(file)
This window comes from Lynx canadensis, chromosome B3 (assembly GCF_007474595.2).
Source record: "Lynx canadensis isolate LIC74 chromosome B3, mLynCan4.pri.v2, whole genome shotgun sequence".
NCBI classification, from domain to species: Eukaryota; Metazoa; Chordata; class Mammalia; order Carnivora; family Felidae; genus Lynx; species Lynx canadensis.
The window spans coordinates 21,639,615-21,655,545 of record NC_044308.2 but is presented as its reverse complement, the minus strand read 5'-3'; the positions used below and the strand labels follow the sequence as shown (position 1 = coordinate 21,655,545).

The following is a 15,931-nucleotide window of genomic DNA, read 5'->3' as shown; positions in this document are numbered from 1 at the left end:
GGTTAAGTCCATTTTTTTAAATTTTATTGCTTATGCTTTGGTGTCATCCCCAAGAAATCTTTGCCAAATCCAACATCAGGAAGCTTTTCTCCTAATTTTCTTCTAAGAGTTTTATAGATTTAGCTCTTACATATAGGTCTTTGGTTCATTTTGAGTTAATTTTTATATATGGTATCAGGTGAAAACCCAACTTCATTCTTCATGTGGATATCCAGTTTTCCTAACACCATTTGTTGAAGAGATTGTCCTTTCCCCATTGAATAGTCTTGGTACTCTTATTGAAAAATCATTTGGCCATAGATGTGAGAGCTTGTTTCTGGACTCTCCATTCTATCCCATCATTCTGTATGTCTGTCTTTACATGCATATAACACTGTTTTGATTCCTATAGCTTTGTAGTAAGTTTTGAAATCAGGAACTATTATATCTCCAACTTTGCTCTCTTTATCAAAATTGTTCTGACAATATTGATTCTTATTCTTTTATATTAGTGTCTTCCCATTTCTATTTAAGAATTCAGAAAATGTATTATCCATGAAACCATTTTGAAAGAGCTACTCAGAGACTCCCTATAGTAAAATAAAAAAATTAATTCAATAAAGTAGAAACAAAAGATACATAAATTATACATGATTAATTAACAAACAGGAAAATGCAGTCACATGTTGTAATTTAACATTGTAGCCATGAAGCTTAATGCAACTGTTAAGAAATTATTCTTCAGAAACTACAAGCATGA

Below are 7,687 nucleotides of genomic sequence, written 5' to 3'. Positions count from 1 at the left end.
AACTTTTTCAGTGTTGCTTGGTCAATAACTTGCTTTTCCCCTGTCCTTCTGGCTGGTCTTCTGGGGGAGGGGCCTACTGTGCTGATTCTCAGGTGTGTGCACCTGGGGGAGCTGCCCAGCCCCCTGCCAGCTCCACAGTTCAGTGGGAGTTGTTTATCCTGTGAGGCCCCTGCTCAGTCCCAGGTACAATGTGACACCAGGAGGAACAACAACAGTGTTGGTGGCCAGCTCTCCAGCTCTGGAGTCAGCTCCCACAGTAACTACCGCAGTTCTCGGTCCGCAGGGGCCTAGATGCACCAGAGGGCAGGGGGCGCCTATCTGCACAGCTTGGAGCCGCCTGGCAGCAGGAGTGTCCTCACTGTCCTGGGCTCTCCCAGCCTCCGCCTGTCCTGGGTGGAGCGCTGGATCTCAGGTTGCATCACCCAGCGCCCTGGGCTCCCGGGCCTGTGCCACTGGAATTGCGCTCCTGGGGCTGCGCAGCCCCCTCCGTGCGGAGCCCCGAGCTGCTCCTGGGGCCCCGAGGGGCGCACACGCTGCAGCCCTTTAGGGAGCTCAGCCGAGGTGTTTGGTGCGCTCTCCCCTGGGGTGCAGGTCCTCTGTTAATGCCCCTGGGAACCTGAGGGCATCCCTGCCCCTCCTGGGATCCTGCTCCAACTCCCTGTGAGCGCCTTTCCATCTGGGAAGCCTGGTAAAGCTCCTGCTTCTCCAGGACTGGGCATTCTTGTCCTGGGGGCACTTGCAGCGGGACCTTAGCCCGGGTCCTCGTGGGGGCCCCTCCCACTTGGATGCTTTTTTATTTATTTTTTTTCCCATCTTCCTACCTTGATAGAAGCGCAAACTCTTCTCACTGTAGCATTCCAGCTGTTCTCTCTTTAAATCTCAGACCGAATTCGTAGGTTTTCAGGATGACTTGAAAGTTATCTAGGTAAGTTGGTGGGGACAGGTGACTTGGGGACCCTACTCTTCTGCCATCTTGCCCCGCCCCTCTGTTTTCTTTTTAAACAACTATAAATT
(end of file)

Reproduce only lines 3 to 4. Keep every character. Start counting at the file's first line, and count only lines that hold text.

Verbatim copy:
NCBI classification, from domain to species: Eukaryota; Metazoa; Chordata; class Mammalia; order Carnivora; family Felidae; genus Lynx; species Lynx canadensis.
The window spans coordinates 21,639,615-21,655,545 of record NC_044308.2 but is presented as its reverse complement, the minus strand read 5'-3'; the positions used below and the strand labels follow the sequence as shown (position 1 = coordinate 21,655,545).